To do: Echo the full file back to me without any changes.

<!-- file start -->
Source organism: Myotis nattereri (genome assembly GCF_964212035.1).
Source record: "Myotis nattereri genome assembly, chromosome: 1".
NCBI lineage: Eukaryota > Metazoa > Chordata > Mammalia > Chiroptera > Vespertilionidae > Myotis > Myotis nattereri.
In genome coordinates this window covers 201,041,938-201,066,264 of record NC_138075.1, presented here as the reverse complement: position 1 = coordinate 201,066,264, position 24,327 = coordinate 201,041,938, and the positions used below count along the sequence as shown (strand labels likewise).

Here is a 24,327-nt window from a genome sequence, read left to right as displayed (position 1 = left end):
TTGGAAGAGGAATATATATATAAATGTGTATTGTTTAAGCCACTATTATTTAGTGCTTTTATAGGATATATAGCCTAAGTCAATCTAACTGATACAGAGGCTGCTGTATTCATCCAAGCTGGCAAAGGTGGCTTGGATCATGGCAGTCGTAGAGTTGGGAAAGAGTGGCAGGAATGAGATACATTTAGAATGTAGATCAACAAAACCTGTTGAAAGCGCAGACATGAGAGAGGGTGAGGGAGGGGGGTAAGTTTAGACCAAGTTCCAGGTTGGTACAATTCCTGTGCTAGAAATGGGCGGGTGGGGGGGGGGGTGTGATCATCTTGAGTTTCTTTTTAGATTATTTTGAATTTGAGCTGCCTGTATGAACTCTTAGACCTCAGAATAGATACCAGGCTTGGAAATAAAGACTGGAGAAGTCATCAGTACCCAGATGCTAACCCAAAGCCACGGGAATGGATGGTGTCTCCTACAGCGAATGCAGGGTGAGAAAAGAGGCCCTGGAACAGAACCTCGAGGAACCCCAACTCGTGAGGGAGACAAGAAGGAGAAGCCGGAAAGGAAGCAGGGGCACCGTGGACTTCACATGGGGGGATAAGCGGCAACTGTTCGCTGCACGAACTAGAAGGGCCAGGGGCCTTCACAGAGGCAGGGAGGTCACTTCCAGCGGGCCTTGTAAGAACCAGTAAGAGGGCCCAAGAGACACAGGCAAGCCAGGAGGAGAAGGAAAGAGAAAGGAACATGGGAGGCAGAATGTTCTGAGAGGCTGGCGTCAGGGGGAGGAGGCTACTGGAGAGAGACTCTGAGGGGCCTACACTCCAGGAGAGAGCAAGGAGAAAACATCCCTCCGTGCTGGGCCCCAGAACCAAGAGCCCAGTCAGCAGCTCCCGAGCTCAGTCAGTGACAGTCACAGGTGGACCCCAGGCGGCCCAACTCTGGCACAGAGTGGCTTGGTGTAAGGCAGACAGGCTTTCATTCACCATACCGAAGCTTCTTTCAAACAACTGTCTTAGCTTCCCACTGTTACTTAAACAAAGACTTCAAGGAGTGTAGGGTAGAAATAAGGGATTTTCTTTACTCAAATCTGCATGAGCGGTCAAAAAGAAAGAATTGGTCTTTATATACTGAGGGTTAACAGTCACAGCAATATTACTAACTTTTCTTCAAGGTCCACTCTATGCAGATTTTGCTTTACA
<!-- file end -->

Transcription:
Source organism: Myotis nattereri (genome assembly GCF_964212035.1).
Source record: "Myotis nattereri genome assembly, chromosome: 1".
NCBI lineage: Eukaryota > Metazoa > Chordata > Mammalia > Chiroptera > Vespertilionidae > Myotis > Myotis nattereri.
In genome coordinates this window covers 201,041,938-201,066,264 of record NC_138075.1, presented here as the reverse complement: position 1 = coordinate 201,066,264, position 24,327 = coordinate 201,041,938, and the positions used below count along the sequence as shown (strand labels likewise).

Here is a 24,327-nt window from a genome sequence, read left to right as displayed (position 1 = left end):
TTGGAAGAGGAATATATATATAAATGTGTATTGTTTAAGCCACTATTATTTAGTGCTTTTATAGGATATATAGCCTAAGTCAATCTAACTGATACAGAGGCTGCTGTATTCATCCAAGCTGGCAAAGGTGGCTTGGATCATGGCAGTCGTAGAGTTGGGAAAGAGTGGCAGGAATGAGATACATTTAGAATGTAGATCAACAAAACCTGTTGAAAGCGCAGACATGAGAGAGGGTGAGGGAGGGGGGTAAGTTTAGACCAAGTTCCAGGTTGGTACAATTCCTGTGCTAGAAATGGGCGGGTGGGGGGGGGGGTGTGATCATCTTGAGTTTCTTTTTAGATTATTTTGAATTTGAGCTGCCTGTATGAACTCTTAGACCTCAGAATAGATACCAGGCTTGGAAATAAAGACTGGAGAAGTCATCAGTACCCAGATGCTAACCCAAAGCCACGGGAATGGATGGTGTCTCCTACAGCGAATGCAGGGTGAGAAAAGAGGCCCTGGAACAGAACCTCGAGGAACCCCAACTCGTGAGGGAGACAAGAAGGAGAAGCCGGAAAGGAAGCAGGGGCACCGTGGACTTCACATGGGGGGATAAGCGGCAACTGTTCGCTGCACGAACTAGAAGGGCCAGGGGCCTTCACAGAGGCAGGGAGGTCACTTCCAGCGGGCCTTGTAAGAACCAGTAAGAGGGCCCAAGAGACACAGGCAAGCCAGGAGGAGAAGGAAAGAGAAAGGAACATGGGAGGCAGAATGTTCTGAGAGGCTGGCGTCAGGGGGAGGAGGCTACTGGAGAGAGACTCTGAGGGGCCTACACTCCAGGAGAGAGCAAGGAGAAAACATCCCTCCGTGCTGGGCCCCAGAACCAAGAGCCCAGTCAGCAGCTCCCGAGCTCAGTCAGTGACAGTCACAGGTGGACCCCAGGCGGCCCAACTCTGGCACAGAGTGGCTTGGTGTAAGGCAGACAGGCTTTCATTCACCATACCGAAGCTTCTTTCAAACAACTGTCTTAGCTTCCCACTGTTACTTAAACAAAGACTTCAAGGAGTGTAGGGTAGAAATAAGGGATTTTCTTTACTCAAATCTGCATGAGCGGTCAAAAAGAAAGAATTGGTCTTTATATACTGAGGGTTAACAGTCACAGCAATATTACTAACTTTTCTTCAAGGTCCACTCTATGCAGATTTTGCTTTACA